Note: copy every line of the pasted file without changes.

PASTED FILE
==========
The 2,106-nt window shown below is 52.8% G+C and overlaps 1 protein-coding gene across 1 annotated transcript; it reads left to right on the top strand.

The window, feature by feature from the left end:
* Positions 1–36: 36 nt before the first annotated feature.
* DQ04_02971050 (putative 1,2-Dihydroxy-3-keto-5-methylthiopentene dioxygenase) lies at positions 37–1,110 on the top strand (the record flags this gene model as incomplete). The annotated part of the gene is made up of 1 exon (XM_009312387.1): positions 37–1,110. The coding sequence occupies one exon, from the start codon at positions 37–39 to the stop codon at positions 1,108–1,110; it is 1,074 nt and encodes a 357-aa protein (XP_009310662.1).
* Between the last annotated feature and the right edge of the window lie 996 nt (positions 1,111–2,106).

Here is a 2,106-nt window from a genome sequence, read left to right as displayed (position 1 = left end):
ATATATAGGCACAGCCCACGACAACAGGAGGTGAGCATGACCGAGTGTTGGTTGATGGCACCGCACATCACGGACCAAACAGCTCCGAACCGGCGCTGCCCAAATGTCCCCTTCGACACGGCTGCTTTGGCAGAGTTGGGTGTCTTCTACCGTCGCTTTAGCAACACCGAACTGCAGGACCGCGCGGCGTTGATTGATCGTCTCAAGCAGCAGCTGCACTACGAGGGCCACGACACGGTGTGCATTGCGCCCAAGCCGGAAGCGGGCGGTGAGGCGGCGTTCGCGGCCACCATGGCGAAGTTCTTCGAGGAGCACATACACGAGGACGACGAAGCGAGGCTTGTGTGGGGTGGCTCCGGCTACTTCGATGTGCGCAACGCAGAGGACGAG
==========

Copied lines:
The 2,106-nt window shown below is 52.8% G+C and overlaps 1 protein-coding gene across 1 annotated transcript; it reads left to right on the top strand.

The window, feature by feature from the left end:
* Positions 1–36: 36 nt before the first annotated feature.
* DQ04_02971050 (putative 1,2-Dihydroxy-3-keto-5-methylthiopentene dioxygenase) lies at positions 37–1,110 on the top strand (the record flags this gene model as incomplete). The annotated part of the gene is made up of 1 exon (XM_009312387.1): positions 37–1,110. The coding sequence occupies one exon, from the start codon at positions 37–39 to the stop codon at positions 1,108–1,110; it is 1,074 nt and encodes a 357-aa protein (XP_009310662.1).
* Between the last annotated feature and the right edge of the window lie 996 nt (positions 1,111–2,106).

Here is a 2,106-nt window from a genome sequence, read left to right as displayed (position 1 = left end):
ATATATAGGCACAGCCCACGACAACAGGAGGTGAGCATGACCGAGTGTTGGTTGATGGCACCGCACATCACGGACCAAACAGCTCCGAACCGGCGCTGCCCAAATGTCCCCTTCGACACGGCTGCTTTGGCAGAGTTGGGTGTCTTCTACCGTCGCTTTAGCAACACCGAACTGCAGGACCGCGCGGCGTTGATTGATCGTCTCAAGCAGCAGCTGCACTACGAGGGCCACGACACGGTGTGCATTGCGCCCAAGCCGGAAGCGGGCGGTGAGGCGGCGTTCGCGGCCACCATGGCGAAGTTCTTCGAGGAGCACATACACGAGGACGACGAAGCGAGGCTTGTGTGGGGTGGCTCCGGCTACTTCGATGTGCGCAACGCAGAGGACGAG